Aberdeen Dockyards [1859-1970] | Gwulo: Old Hong Kong

Aberdeen Dockyards [1859-1970]

Current condition: 
Demolished / No longer exists
Date Place completed: 
Date Place demolished: 

There were dockyards here from the 1850s:

Built by John Lamont, in the 1850s, the first dock [to the west] was known as the Lamont Dock and proved highly successful. In the early 1860's, Lamont added another dock to his enterprise, the Hope Dock [to the east], but before the latter was finished, both docks were bought, in 1865, by the large and very successful firm, the Hong Kong and Whampoa Dock Co. of Hung Hom.

Pg 150, Voices from the past, by Solomon Bard.

The Hope Dock opened on 15th June, 1867:

On the 15th of June, the new dock at Aberdeen (on the southern side of the Island of Hong Kong), belonging to the Hong Kong, Canton, and Whampoa Dock Company, was opened in the presence of the governor and a large party of invited guests. This dock is over 400 feet long ((410 feet in length)), 99 ft. broad, and 34 1/2 deep. It has been cut out of the solid granite of which the island is formed, and is a very magnificent work. It is lined with hewn granite, and presents a very imposing appearance.


The dock is, of course, constructed with the intention of accommodating either the ironclad Warrior or Black Prince (for draught of water), or the Pacific Mail Company's steamer the Great Republic (for breadth of beam); and we understand that there is only one of the new ironclads - viz., the Agincourt, which draws some 26 feet - which is too large to enter the Hope Dock without being lightened previous to doing so. Under these circumstances, it would not be surprising if her Majesty's huge ironclads be sent out to the China station, for the existence of this magnificent dock now opened in Aberdeen Bay, Hong Kong, removes what would otherwise be an insuperable objection to their presence - namely, the impossibility of dock repair in the event of an accident.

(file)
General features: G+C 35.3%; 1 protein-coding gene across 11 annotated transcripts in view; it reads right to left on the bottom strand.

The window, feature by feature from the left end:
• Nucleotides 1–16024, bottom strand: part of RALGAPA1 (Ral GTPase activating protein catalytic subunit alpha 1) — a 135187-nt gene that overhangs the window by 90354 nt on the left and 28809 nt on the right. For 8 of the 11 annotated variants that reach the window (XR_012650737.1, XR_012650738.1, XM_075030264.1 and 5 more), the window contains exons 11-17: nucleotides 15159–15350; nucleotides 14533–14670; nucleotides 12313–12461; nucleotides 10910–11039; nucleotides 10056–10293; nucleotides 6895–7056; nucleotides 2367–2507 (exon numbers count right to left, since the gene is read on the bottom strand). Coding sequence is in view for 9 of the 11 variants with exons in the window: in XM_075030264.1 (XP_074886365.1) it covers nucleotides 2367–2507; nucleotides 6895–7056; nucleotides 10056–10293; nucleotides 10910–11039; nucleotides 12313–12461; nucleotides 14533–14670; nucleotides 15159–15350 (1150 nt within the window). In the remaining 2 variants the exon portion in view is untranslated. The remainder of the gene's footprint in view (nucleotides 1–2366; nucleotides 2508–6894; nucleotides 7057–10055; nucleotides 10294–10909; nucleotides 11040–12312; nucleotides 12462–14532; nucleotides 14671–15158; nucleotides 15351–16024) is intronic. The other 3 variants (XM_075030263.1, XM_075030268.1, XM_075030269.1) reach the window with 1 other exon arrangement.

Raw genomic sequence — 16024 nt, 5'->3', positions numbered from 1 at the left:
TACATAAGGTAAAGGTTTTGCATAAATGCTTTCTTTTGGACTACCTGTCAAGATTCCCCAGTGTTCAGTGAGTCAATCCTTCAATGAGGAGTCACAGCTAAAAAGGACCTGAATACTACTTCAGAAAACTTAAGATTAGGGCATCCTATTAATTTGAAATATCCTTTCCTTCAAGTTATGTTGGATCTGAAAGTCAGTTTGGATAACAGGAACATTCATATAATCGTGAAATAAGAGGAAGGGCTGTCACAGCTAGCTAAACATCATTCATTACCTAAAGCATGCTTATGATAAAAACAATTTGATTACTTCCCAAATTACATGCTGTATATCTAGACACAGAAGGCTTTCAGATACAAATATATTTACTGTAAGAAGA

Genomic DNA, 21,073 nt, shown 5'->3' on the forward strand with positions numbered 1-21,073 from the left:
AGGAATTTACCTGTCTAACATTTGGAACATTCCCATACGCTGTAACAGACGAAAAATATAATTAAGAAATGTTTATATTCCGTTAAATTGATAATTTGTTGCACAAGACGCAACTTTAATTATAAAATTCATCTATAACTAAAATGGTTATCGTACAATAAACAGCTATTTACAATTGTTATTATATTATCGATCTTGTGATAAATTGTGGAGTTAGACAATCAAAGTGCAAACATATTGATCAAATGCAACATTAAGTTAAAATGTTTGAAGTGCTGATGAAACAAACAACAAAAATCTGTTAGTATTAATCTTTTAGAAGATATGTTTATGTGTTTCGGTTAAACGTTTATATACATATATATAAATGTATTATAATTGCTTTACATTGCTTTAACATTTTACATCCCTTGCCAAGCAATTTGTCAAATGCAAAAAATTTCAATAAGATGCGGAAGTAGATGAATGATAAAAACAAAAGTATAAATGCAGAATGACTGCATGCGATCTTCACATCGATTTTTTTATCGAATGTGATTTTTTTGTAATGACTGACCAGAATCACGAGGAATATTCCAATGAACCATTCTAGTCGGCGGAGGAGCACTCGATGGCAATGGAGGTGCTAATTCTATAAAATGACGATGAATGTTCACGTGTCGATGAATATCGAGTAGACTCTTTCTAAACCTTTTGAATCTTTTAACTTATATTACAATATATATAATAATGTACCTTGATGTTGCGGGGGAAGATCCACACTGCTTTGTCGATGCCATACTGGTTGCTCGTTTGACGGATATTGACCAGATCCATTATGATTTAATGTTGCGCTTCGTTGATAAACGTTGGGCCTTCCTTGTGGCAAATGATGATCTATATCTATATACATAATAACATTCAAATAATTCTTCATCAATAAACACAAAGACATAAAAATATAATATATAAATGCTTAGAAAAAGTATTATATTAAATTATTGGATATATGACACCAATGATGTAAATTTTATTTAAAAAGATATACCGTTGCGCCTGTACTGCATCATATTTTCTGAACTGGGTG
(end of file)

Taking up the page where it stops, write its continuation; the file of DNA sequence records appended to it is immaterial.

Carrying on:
Pg 515, Nautical magazine and journal of the Royal Naval Reserve, Volume 36, Sept., 1867.

This photo from HF Siu, shows the two docks, sometime in the late 19th century:

unknown #3

While I think this photo from fivestar, dated 1971, shows the dockyard closed, and the area being reclaimed.


I've provisionally set the dates for the dockyard's existence to be 1855-1970, but please leave a comment below if you can be more accurate.

Regards, David

PS thanks to Ho Lim Peng for letting us know the old dock names.


Photos that show this place


From the advert dated 11 January 1864, it would appear that Lamont's Dock came into operation in 1859.

Lamont's Dock

This Hedda Morrison phot has lots of detail (double-click the thumbnail to zoom in): http://via.lib.harvard.edu/via/deliver/deepLink?_collection=via&recordId...